As a film director how are you going to make a movie about Elton John’s life, a straight biopic in every sense, is a no go.

Maybe the answer is to go a bit crazy and throw in fantastical elements, dance numbers and generally mix it up?

Starting with Elton John (Taron Egerton) dressed for work i.e. in a devil costume with massive wings, striding into his first therapy session admitting “I’m an alcoholic, cocaine addict, sex addict and a bulimic. Also a shopaholic and have problems with weed, prescription drugs and anger management”.

This therapy session provides a very loose framework to tell Elton’s story, or at least a version of it, from a young lad to superstardom.

Early scenes depict his home life with his air-force father (Steven Mackintosh) incapable of showing him affection and his disinterested mother (Bryce Dallas Howard). Leaving only his grandmother (Gemma Jones) to encourage his undoubted musical talent.

With an ear for a tune, when attending a musical scholarship he can play a complex tune only to the point where the teacher stopped, he had never played it before so stopped where she ended.

The early scenes are played by younger versions (Matthew Illesley & Kit Connor respectively) until we reach “Saturday night’s alright for fighting” where Egerton takes over.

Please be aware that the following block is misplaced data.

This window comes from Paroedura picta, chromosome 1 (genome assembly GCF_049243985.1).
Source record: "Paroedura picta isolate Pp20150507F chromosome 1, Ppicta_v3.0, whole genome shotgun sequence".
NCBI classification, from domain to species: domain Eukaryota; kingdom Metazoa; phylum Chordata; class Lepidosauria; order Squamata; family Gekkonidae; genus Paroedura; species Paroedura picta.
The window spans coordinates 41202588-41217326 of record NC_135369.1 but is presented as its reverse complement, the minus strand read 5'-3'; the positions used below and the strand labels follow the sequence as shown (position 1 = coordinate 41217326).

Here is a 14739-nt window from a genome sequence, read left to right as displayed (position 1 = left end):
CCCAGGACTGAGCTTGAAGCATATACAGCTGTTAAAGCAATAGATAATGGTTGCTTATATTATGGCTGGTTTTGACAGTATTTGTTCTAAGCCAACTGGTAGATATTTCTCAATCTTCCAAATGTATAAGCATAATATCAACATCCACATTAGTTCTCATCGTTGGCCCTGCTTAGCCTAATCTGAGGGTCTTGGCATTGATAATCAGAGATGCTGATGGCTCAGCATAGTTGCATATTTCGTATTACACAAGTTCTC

The film mixes dance and fantastical elements in a similar way to Baz Luhrman’s “Moulin Rouge” but does not detract from the central story and works well.

Elton John’s rise to rock superstardom contained most of the stereotypical elements, drugs, alcohol, sex, money and cynical managers. John’s sexuality being a large part of who he is, is illustrated as far as the rating allows and becomes part of the film without becoming the central premise.

The relationship with his song writing partner Bernie Taupin (Jamie Bell) is well sketched, Bell is a talented actor and proves it here with another very different role.

Egerton gets good support from Richard Madden as John’s manager/lover and Stephen Graham as his first manager, who gets some great lines.

This is a fun movie to watch but in retrospect were we complicit in enabling this much unhappiness by enjoying his music? Someone with the world at their feet and yet bitterly unhappy and on occasion suicidal, wearing a clown face but crying on the inside.

Egerton does a fine job in the central role and adds his own voice to most of the soundtrack. Like Rami Malek in Bohemian Rhapsody, this is not a role for the fainthearted. You are all in or go home and Egerton has chosen the former, making good friends with Elton John in real life, who supported the film.

There will be complaints about chronology with events moved around, compressed or omitted to suit the story but that’s film making. Attempting to condense this large life into two hours is impossible.

One interesting statistic, Elton John has helped raise over $400 million for charitable causes he supports. Not many people can put that on their resume.


A fun two hour romp through Elton John’s life up to the point where he got clean and starting enjoying the life he really wanted to live.